The Department of Defense is in desperate need of reform. There’s just not a lot of truly visionary thinking going on between those shaved temples in the minds of the men who run the recruiting command. American society has undergone revolutionary change in the last generation but the Pentagon is very, very slow to catch on and they’re deservedly suffering the consequence for their reactionary stances on the most pressing issues they face. They talk the talk but little changes.
The tide is turning and the recruiting command is seriously feeling the pinch. As long as the US Military Entrance Processing Command sees us and others who seek reform as threats and enemies of the state, there's little chance despicable conditions in the chain of command will improve. We are their brothers and sisters and we also love this country, although we view things very differently...
Consider the startling statistic that there have been more than 20,000 deserters in the Army alone during the period from 2006 to 2014. Desertion is so common the military often looks the other way. The Army has pursued just 1,900 cases of desertion since 2001, and most of these prosecutions have resulted in little more than a slap on the wrist.
Desertions are just one manifestation of a dysfunctional American military. The overwhelming majority of Americans who are ripe for military service aren’t interested or don’t qualify. The recruiting command is experiencing its greatest crisis since the end of the draft in 1973, although most Americans are oblivious.
The military's marketing pitch sounds pretty enticing but 15 percent of all enlistees don't make it through initial-entry training, and another 25 percent leave during their first permanent duty assignment in the operational Army. The means 40% of all Army enlistees never complete their first term. (2) The U.S. Military Entrance Processing Command is headed for a calamity on many fronts. More.
New Hampshire Passes
STATE ASVAB DATA
Click below to access your state’s ASVAB statistics.
The database includes the name and location of 11,700 schools administering the test, along with the most
current test date, the total of those who took the test, a breakdown by grade, and the release option chosen.
The data covers the 2012-2013 school year. We're waiting for the results of our most recent FOIA request.
Click Here to access your state’s ASVAB data.
of ASVAB Testing
This spreadsheet, with statistics from all 50 states and territories, was compiled using data released by the Freedom of Information Office of the Secretary of Defense in December of 2013.
The database was released after a protracted Freedom of Information Act (FOIA) request. It is full of inaccuracies, omissions, and contradictions.
The American Public Health Association calls for cessation of ASVAB testing for recruiting purposes.
Nothing in the Recruiter's manual advises recruiters to reveal the risks their prospects face, neither the physical hazards on the battlefield nor the psychological trauma and its aftereffects." More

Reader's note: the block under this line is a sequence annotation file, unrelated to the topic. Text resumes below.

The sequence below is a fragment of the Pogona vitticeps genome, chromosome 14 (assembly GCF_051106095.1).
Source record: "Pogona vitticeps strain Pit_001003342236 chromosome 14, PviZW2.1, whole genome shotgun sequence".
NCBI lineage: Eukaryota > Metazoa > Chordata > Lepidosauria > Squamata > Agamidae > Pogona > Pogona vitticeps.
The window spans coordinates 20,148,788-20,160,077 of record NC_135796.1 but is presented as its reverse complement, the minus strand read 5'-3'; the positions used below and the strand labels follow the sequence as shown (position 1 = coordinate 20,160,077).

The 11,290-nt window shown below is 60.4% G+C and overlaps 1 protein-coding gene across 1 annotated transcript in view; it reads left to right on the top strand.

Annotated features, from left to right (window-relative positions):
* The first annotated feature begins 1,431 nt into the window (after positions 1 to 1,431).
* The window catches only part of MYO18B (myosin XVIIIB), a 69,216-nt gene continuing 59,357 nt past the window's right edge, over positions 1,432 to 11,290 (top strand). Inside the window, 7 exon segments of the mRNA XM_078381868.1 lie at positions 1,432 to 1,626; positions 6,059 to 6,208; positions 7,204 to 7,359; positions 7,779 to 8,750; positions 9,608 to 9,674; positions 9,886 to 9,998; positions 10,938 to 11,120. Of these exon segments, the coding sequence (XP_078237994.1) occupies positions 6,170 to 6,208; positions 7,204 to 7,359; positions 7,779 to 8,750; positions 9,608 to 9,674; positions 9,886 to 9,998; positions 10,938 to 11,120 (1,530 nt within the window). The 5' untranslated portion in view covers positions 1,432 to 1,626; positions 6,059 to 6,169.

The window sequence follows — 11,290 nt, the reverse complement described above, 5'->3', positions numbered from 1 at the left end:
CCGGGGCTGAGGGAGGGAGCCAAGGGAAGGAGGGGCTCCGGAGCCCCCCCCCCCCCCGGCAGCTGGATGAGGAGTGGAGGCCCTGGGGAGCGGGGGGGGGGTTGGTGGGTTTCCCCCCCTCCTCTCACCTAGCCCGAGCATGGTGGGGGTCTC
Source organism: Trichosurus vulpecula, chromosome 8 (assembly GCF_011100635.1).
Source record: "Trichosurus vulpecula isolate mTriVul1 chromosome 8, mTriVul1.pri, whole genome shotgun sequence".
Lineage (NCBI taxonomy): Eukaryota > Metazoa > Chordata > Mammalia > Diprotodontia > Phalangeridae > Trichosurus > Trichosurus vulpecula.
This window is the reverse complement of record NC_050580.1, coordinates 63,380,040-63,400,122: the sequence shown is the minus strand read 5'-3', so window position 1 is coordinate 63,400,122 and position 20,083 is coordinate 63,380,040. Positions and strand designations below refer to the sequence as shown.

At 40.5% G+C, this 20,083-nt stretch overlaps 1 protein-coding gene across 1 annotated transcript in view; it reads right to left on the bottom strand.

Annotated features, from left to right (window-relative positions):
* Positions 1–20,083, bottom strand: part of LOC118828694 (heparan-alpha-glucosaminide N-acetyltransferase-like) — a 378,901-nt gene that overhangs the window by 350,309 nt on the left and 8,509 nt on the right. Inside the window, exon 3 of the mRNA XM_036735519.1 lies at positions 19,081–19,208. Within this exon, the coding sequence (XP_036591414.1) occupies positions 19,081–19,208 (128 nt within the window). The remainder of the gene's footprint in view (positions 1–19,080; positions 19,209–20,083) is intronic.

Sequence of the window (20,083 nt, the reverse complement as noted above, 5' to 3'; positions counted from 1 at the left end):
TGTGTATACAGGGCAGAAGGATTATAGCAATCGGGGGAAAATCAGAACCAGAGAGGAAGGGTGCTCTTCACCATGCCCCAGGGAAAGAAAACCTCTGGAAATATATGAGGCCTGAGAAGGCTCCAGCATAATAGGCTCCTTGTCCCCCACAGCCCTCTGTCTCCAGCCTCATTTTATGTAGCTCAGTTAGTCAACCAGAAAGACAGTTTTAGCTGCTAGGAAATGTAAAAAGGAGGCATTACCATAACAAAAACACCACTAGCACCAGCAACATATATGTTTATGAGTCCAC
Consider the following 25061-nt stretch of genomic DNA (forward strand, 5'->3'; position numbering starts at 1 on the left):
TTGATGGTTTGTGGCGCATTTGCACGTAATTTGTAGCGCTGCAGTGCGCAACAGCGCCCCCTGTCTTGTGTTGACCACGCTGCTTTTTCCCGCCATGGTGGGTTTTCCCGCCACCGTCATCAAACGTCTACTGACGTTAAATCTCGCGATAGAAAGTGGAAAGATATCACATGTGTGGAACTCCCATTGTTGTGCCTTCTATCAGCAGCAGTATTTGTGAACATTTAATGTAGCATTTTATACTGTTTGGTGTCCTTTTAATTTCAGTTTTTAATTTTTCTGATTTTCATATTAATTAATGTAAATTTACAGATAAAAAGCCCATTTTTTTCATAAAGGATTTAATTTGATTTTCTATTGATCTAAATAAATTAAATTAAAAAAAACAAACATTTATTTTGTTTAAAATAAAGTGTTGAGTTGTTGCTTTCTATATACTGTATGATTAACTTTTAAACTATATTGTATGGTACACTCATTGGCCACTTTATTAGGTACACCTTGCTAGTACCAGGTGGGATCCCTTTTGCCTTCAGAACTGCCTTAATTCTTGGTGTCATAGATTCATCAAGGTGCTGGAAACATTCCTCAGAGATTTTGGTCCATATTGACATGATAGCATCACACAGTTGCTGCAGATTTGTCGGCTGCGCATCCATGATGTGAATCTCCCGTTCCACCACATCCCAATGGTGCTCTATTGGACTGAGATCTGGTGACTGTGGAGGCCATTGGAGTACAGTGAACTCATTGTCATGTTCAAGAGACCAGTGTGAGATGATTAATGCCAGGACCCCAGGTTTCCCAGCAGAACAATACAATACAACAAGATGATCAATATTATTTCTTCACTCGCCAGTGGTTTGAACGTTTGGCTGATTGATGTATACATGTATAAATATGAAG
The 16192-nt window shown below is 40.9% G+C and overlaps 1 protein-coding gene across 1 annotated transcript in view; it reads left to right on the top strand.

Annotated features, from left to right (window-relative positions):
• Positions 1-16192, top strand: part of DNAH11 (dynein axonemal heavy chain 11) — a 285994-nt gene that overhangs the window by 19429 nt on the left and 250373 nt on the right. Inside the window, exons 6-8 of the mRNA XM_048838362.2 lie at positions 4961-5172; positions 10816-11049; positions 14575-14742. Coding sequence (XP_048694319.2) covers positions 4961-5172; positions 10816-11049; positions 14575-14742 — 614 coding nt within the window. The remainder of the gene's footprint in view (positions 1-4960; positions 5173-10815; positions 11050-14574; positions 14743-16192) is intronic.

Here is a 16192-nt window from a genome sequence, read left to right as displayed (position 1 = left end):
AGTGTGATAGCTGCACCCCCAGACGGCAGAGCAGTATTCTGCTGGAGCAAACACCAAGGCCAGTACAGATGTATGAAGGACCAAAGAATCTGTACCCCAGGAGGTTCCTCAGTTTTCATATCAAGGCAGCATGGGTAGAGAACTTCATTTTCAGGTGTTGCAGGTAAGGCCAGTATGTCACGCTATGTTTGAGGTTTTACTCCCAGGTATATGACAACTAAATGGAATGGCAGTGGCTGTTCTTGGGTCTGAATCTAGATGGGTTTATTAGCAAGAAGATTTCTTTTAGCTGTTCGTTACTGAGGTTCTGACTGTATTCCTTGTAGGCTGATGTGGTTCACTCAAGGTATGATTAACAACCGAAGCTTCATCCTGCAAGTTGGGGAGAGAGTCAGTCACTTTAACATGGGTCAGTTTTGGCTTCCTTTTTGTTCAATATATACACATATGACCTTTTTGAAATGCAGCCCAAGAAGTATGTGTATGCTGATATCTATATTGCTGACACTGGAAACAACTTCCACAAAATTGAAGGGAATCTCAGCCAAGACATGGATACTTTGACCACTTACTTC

U.N. calls on US to stop mandatory military testing
In early 2013 The UN's Committee on the Rights of the Child called on the Obama Administration to "Ensure that schools, parents and pupils are made aware of the voluntary nature of the ASVAB before consenting to the participation into it."
See Concluding Observations IV 21 (c)
Recruiting & Testing in the Parochial Schools
Summer is the season for high school football practice. Two years ago, the players at Central Catholic High School in Portland, Ore., got a different kind of coaching. For the first time, U.S. Army recruiters volunteered to run Central Catholics’ Rams through their strength and conditioning paces—helping them prepare for the annual “Holy War” match-up against arch-rival Jesuit High School.
According to an article in the Recruiter Journal (the monthly magazine for Army recruiting), the Army “footprint” for the big game included a Humvee parked outside the stadium, and a pre-kickoff event in which local recruiters placed “unit patch decals from various Army divisions” onto players’ helmets.
“Not once at practice did we talk about the Army,” said one of the recruiters. “It wasn’t about the Army, it was about how we can integrate ourselves into the community in a way the community will accept us and not feel like we are a threat.” In 2014, one of Central Catholic’s standout players was selected to participate in the annual U.S. Army All-American Bowl, a national football showcase which has been described as both the “crown jewel” in Army marketing strategy and a “springboard to bolster recruiting efforts.” Each year, a different coach is selected to lead the squad of the nation’s top high school players, and in 2013 the squad was led by a man who by then was quite well known in Army recruiting circles: Central Catholic’s football coach, Steve Pyne.
In recent years, the Pentagon’s military recruiting capabilities have experienced a quantum leap—including unprecedented access to Christian schools.